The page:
The bra as we know it today — with cups for each breast and back and/or shoulder straps — was invented in the second half of the 19th century in a number of configurations under different names. The term “brassiere” took off when it got a mention in a 1907 issue of American Vogue, and brassieres themselves were fully established in retail outlets by the end of World War I. Before that, women wore corsets or chemises or, going back into antiquity, tied straps over or under their breasts, to contain them in the former case or enhance them in the latter.
A treasure trove of Medieval garments discovered in Lengberg Castle, East Tyrol, Austria, has advanced the era of the bra 500 years or so. The clothes were discovered during the course of renovations which began in the summer of 2008. In 2009, researchers discovered a vault filled with dry materials behind a wall in a second floor room.
The fill had been packed in layers, among them twigs and straw, 200 coins, 160 cardboard playing cards, metal fragments, bones, glass, pottery sherds, carpentry scraps, writing scraps, leather shoes and fabric, lots and lots of fabric. The final tally was more than 17 boxes filled with 4,000 sundry fragments. From that massive cache, 2,700 of them were fragments of woolen, silk and linen textiles. Archaeologists thought they must have been placed in the wall when a second story was added to the castle in 1485. Radiocarbon dating on some of the fabric fibers confirmed the age: these were extremely rare surviving textiles from the late 15th century.
The surviving fabric was mainly linen, some of it used to make entirely preserved garments like shirts with pleats on the collars and sleeves and fabric buttons. The small cuff circumference suggests those shirts were for children or women. Some of the linen pieces were linings of wool garments, including the crotch of a pair of red and blue men’s pants. A complete pair of linen underpants that look like a string bikini were also menswear. Exceptional examples of needlework lace were found decorating some of the seams, suggesting those garments had been worn by the masters and mistresses of the house before being put to use as a wall filler.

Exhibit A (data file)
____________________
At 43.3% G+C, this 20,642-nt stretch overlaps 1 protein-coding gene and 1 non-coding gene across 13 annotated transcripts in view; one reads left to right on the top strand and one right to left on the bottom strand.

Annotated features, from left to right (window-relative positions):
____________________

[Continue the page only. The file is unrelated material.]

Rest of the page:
Four pieces out of the 2,700 drew the particular attention of historians because of their cut and sewn cups. Two of them are highly fragmented but appear to have been bustiers of sorts, a bra with visible shirt elements under the breast and providing some cleavage coverage above. The bottom hems are decorated with braided lace stitching which in addition to being pretty also provide additional support under the breasts.
The third “bra” looks a lot more like modern bras with two broad shoulder straps and a possible back strap, not preserved but indicated by partially torn edges of the cups onto which it was attached. The knot in the shoulder straps is secondary. This “bra” is also the most elaborately decorated with needle-lace on the shoulder straps, sprang-work between the two cups and, like the two aforementioned “bras”, a finger-loop-lace and needle-lace at the lower end.
The fourth “bra” is the one that resembles a modern bra the most. At the first assessment this garment was referred to in German as “Mieder” (= corselette in English) by the excavating archaeologists. It can also be described with the term “longline bra”. The cups are each made from two pieces of linen sewn together vertically. The surrounding fabric of somewhat coarser linen extends down to the bottom of the ribcage with a row of six eyelets on the left side of the body for fastening with a lace. The corresponding row of eyelets is missing. Needle-lace is sewn onto the cups and the fabric above thus decorating the cleavage. In the triangular area between the two cups there might have been additional decoration, maybe another sprang-work.
Sprang is needlework construction similar to netting that provides a natural elasticity, an ingenious construction element for a 532-year-old bra.
Doctoral student Beatrix Nutz will be analyzing the textiles in more depth. In addition to microscopic analysis of the fabrics, she also plans to do DNA tests CSI-style to hopefully determine which gender might have worn the garments, and to do chemical analyses of the pigments.
Sealing her awesomeness, Beatrix Nutz has also translated a stanza of Meister Reuauß, a 15th century German satirical poem which is very much on point:
Many a woman makes two bags for the breasts with
it she roams the streets,
so that all the guys look at her,
and see what beautiful breasts she has got;
But whose breasts are too large,
makes tight pouches,
so it is not told in the city,
that she has such big breasts.